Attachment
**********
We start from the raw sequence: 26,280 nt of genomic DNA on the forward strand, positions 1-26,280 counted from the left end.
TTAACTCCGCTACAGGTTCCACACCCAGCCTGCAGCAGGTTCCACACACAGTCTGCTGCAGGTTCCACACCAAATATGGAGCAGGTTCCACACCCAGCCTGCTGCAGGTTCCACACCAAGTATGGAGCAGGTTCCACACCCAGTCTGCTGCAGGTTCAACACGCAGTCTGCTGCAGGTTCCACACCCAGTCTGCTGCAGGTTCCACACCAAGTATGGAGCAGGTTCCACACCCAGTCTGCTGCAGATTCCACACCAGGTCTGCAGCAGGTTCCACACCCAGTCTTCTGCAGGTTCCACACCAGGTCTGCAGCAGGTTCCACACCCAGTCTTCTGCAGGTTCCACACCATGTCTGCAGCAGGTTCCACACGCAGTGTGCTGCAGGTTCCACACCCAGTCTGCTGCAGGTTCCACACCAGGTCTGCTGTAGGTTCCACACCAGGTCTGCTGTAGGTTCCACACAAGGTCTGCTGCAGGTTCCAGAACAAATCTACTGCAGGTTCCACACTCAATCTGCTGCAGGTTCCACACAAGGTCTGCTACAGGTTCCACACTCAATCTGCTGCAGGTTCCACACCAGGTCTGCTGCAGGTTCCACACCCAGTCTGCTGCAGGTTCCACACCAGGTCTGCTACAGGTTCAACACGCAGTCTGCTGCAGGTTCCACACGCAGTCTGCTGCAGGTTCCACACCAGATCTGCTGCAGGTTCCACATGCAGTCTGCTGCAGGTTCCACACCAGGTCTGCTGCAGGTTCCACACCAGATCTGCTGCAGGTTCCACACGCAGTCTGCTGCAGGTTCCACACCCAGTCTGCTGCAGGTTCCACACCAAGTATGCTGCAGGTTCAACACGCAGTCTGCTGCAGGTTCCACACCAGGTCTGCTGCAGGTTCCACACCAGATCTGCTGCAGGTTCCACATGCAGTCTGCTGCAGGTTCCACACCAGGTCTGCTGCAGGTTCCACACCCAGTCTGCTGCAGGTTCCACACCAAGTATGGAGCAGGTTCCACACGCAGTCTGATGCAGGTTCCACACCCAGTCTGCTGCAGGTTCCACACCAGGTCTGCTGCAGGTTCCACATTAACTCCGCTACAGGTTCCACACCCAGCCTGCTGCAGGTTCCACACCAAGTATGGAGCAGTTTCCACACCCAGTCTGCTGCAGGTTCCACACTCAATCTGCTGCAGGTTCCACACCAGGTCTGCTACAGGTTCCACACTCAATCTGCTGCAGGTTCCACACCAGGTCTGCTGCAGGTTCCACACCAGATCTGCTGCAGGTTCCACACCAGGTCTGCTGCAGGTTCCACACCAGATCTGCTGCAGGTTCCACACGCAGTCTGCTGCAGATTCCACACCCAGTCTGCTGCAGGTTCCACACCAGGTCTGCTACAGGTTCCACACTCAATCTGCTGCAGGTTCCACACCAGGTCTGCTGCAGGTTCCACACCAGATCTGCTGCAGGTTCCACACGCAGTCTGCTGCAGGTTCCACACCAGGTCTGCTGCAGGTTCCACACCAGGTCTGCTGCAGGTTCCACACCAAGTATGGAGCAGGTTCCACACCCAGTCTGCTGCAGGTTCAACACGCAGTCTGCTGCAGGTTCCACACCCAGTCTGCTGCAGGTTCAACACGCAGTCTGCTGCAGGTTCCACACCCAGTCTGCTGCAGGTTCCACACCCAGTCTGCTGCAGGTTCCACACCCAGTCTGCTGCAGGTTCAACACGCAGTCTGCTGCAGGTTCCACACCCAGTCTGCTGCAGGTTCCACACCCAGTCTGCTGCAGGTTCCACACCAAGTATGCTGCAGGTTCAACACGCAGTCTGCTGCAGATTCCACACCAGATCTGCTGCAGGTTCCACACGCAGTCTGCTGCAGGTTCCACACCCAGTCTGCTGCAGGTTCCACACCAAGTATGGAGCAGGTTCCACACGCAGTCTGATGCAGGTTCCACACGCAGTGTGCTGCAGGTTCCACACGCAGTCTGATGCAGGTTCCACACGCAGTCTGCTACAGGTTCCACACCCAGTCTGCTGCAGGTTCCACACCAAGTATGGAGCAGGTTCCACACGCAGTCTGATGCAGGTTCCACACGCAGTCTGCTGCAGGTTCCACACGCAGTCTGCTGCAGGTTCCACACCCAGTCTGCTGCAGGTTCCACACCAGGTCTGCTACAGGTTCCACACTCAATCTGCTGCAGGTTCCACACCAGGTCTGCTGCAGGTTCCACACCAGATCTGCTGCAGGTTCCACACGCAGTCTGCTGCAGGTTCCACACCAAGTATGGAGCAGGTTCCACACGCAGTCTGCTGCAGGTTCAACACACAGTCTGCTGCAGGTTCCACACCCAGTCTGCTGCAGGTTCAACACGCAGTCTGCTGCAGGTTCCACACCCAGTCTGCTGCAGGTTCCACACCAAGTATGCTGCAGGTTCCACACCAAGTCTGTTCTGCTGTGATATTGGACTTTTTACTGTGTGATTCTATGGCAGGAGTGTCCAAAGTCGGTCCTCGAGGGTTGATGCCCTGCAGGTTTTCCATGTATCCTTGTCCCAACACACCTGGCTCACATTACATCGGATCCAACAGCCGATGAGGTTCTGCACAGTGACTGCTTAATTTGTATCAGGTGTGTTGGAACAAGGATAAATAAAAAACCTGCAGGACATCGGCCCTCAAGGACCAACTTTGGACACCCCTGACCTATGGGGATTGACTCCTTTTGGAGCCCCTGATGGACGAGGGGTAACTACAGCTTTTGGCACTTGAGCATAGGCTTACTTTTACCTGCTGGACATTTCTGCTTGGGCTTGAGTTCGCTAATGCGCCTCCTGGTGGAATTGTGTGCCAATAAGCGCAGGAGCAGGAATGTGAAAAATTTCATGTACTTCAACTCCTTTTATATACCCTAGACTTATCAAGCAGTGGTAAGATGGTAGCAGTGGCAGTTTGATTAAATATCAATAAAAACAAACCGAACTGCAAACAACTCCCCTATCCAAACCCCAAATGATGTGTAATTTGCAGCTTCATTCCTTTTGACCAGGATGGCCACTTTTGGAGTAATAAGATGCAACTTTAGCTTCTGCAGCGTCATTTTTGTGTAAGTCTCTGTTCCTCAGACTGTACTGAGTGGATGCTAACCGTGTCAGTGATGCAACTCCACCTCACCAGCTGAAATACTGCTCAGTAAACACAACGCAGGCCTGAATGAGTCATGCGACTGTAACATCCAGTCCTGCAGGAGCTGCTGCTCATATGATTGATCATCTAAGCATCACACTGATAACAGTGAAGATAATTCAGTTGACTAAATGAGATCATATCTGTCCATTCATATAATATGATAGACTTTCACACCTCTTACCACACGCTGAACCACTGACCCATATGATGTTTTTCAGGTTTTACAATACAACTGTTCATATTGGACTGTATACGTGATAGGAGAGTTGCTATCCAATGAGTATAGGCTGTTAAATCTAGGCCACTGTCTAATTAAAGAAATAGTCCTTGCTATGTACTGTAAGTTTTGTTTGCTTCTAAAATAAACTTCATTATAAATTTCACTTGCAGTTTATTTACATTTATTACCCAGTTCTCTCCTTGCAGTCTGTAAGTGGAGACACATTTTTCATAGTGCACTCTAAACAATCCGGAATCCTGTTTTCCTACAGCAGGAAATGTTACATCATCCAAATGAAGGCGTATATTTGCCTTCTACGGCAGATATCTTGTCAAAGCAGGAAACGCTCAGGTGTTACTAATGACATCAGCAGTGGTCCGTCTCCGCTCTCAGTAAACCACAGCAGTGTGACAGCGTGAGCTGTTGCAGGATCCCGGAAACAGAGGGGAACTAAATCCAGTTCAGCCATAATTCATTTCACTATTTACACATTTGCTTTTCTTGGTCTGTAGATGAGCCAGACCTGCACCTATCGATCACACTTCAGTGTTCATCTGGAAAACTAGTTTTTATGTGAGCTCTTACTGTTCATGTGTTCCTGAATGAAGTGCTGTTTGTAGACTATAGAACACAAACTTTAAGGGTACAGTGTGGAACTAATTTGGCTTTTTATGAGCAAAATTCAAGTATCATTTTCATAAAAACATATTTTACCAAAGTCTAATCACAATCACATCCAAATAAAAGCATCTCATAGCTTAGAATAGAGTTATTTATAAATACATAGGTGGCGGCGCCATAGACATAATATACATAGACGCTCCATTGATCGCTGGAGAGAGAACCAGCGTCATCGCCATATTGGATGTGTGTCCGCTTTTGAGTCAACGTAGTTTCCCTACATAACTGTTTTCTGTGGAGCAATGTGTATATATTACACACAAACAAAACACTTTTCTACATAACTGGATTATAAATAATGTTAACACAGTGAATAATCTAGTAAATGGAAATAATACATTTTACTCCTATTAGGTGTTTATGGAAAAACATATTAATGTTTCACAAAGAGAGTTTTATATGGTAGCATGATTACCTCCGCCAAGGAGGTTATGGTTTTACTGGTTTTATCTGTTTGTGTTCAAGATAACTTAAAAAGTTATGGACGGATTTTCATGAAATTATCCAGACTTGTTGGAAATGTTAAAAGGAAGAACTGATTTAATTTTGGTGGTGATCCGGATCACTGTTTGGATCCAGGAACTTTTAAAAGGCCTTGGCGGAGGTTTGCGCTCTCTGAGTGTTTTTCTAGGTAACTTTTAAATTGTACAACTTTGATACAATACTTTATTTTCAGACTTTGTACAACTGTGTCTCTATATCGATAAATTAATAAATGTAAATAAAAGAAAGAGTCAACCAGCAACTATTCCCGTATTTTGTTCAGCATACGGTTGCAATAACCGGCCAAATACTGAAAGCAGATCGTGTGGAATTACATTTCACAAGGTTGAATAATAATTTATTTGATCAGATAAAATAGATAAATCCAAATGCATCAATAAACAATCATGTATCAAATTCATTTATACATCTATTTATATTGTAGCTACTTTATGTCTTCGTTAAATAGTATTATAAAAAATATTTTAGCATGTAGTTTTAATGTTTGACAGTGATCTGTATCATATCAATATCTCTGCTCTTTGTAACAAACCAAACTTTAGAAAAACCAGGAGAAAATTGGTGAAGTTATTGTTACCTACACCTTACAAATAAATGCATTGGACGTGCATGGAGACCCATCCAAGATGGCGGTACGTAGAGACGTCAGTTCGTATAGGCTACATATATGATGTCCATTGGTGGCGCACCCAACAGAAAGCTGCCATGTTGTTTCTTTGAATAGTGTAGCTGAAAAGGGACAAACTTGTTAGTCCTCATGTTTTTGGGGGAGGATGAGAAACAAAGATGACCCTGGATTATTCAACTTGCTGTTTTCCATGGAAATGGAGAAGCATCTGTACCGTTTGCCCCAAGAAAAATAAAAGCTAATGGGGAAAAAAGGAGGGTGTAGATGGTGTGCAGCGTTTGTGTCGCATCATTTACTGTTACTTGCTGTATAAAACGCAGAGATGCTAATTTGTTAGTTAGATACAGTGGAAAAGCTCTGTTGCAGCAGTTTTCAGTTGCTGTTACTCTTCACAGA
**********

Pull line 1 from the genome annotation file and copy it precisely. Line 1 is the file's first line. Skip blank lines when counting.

We start from the raw sequence: 26,280 nt of genomic DNA on the forward strand, positions 1-26,280 counted from the left end.